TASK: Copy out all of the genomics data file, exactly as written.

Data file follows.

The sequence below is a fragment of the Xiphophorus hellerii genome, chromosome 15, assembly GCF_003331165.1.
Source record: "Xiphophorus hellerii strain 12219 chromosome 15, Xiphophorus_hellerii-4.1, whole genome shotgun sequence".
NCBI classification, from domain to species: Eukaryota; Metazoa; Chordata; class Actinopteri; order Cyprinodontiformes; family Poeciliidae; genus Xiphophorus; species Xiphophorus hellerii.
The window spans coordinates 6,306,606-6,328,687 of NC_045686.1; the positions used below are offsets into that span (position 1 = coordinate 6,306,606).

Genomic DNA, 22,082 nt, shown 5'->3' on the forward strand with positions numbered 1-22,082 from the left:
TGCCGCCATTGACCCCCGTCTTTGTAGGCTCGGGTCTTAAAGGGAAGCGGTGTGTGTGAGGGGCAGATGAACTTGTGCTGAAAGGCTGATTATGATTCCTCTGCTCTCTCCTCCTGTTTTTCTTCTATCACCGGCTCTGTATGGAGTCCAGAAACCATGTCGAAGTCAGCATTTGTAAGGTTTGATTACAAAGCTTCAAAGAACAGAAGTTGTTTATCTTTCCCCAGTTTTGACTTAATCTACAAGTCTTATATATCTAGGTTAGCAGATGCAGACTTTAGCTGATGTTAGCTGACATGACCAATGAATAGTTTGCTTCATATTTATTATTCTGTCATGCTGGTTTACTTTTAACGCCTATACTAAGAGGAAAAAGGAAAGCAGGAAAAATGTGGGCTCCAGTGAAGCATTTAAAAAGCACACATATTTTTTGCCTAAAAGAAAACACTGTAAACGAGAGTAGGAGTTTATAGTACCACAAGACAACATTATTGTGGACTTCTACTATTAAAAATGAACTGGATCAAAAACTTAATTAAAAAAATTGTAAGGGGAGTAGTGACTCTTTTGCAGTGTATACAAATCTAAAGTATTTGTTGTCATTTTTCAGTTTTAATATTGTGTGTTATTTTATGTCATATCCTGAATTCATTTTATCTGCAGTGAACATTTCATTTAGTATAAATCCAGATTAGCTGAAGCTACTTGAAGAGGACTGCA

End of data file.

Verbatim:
The sequence below is a fragment of the Xiphophorus hellerii genome, chromosome 15, assembly GCF_003331165.1.
Source record: "Xiphophorus hellerii strain 12219 chromosome 15, Xiphophorus_hellerii-4.1, whole genome shotgun sequence".
NCBI classification, from domain to species: Eukaryota; Metazoa; Chordata; class Actinopteri; order Cyprinodontiformes; family Poeciliidae; genus Xiphophorus; species Xiphophorus hellerii.
The window spans coordinates 6,306,606-6,328,687 of NC_045686.1; the positions used below are offsets into that span (position 1 = coordinate 6,306,606).

Genomic DNA, 22,082 nt, shown 5'->3' on the forward strand with positions numbered 1-22,082 from the left:
TGCCGCCATTGACCCCCGTCTTTGTAGGCTCGGGTCTTAAAGGGAAGCGGTGTGTGTGAGGGGCAGATGAACTTGTGCTGAAAGGCTGATTATGATTCCTCTGCTCTCTCCTCCTGTTTTTCTTCTATCACCGGCTCTGTATGGAGTCCAGAAACCATGTCGAAGTCAGCATTTGTAAGGTTTGATTACAAAGCTTCAAAGAACAGAAGTTGTTTATCTTTCCCCAGTTTTGACTTAATCTACAAGTCTTATATATCTAGGTTAGCAGATGCAGACTTTAGCTGATGTTAGCTGACATGACCAATGAATAGTTTGCTTCATATTTATTATTCTGTCATGCTGGTTTACTTTTAACGCCTATACTAAGAGGAAAAAGGAAAGCAGGAAAAATGTGGGCTCCAGTGAAGCATTTAAAAAGCACACATATTTTTTGCCTAAAAGAAAACACTGTAAACGAGAGTAGGAGTTTATAGTACCACAAGACAACATTATTGTGGACTTCTACTATTAAAAATGAACTGGATCAAAAACTTAATTAAAAAAATTGTAAGGGGAGTAGTGACTCTTTTGCAGTGTATACAAATCTAAAGTATTTGTTGTCATTTTTCAGTTTTAATATTGTGTGTTATTTTATGTCATATCCTGAATTCATTTTATCTGCAGTGAACATTTCATTTAGTATAAATCCAGATTAGCTGAAGCTACTTGAAGAGGACTGCA